K9 Corner: Owners have responsibility to monitor their dogs’ health
By HELEN PALMER
Do you think “It can’t happen to you!?” Any dog, no matter how well bred can develop a serious condition.
It might be a faulty heart; or the pituitary gland can shut down, causing the dog to consume gallons — I’m not kidding — of water; or it can be an eye condition that can lead to blindness if it is not treated in time.
This happened to one of my dogs. Although his eyes were tested as a pup and he was registered with the Canine Eye Registration Foundation, he developed “dry eye.” This condition is exactly what the name says, there is insufficient production of tears due to degeneration of the tear gland; in most cases, both eyes are affected.
The test for this condition is the Schirmer tear test, which is not part of a routine screening eye examination. I requested that the dog’s eyes be checked when I noticed a bluish cast in both eyes. Because he was only three years old, the veterinarians were concerned by the lack of tears and the scarring on the cornea where the animal had been rubbing his eyes.
Fortunately his cornea had not ulcerated. With antibiotics and drops to stimulate tear production, the dog recovered, but had to stay on the medication the rest of his life. He would have gone blind if I hadn’t noticed the bluish cast to his normally dark brown eyes and asked the veterinarian to check his eyes.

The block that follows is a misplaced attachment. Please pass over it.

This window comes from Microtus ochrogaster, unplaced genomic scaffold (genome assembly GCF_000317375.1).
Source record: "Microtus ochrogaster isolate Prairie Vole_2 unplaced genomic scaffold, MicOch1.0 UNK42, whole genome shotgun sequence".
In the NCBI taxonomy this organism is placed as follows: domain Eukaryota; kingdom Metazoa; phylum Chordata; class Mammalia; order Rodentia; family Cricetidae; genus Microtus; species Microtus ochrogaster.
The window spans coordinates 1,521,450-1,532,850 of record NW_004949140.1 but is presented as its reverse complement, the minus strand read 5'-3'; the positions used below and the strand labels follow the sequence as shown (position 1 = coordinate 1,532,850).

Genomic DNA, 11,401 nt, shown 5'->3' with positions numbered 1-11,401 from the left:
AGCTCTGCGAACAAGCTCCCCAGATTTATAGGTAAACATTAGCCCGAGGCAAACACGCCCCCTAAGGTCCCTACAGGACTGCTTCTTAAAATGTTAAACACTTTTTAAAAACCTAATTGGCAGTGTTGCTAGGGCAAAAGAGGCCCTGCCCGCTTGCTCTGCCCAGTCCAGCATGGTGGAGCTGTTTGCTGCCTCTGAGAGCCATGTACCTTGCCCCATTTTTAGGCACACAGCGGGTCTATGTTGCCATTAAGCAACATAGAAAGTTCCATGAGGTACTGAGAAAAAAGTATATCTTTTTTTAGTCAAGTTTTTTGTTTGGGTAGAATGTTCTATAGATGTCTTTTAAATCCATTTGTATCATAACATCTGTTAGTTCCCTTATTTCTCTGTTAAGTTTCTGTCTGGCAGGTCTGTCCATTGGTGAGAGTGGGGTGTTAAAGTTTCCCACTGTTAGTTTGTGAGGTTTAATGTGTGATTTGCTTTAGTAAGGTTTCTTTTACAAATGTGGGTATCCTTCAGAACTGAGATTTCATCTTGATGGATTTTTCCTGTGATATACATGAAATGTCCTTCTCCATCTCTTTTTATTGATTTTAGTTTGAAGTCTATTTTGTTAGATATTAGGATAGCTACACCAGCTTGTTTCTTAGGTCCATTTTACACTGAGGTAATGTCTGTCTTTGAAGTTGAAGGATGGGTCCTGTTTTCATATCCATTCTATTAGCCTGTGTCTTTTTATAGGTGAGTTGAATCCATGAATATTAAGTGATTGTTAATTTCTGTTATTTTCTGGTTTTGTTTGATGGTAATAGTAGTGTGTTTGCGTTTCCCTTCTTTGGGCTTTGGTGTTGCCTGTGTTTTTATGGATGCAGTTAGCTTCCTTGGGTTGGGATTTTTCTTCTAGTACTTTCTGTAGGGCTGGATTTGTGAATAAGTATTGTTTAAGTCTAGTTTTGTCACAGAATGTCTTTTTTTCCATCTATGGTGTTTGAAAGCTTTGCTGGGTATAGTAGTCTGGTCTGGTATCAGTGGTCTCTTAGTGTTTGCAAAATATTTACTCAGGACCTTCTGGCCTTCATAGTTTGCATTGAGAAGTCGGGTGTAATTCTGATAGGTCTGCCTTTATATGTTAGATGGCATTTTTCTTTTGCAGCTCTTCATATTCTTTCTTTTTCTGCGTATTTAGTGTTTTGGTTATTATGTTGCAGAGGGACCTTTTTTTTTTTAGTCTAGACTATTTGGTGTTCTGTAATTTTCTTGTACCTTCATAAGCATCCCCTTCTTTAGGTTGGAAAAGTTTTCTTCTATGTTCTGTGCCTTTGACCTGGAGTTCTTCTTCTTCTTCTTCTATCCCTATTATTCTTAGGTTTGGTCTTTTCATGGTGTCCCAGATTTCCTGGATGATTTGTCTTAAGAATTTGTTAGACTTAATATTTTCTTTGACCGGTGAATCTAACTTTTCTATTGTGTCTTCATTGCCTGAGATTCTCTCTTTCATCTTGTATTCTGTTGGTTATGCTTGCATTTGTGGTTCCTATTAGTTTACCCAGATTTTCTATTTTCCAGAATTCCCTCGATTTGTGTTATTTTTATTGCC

It is the owner’s responsibility to watch for warning signs that the dog needs to be seen by his doctor. At least once a week and preferably more often, the animal should be inspected for any problems that might have started. This could be as simple as a balding spot on the top of the back where the dog has rubbed the fur off because of itching, or it could be serious as a thick ocular discharge signaling a trip to the doctor.
The veterinarian cannot take care of your pet unless you have first observed and concluded that there is something going on that needs to be seen. Most animal clinics will advise you if you are in doubt about the need. The clinic may say the condition bears watching, but is not critical at the moment.
Again, it is the owner’s decision in the end. I was told to watch a growth on one of my dog’s chest. I watched a full three days and then took the animal in asking that the growth be removed. Everyone was glad that I made this decision when it was proven cancerous.
Did I know what the growth was? No. It was so small I discovered it only when I combed the dog. But we got it in time.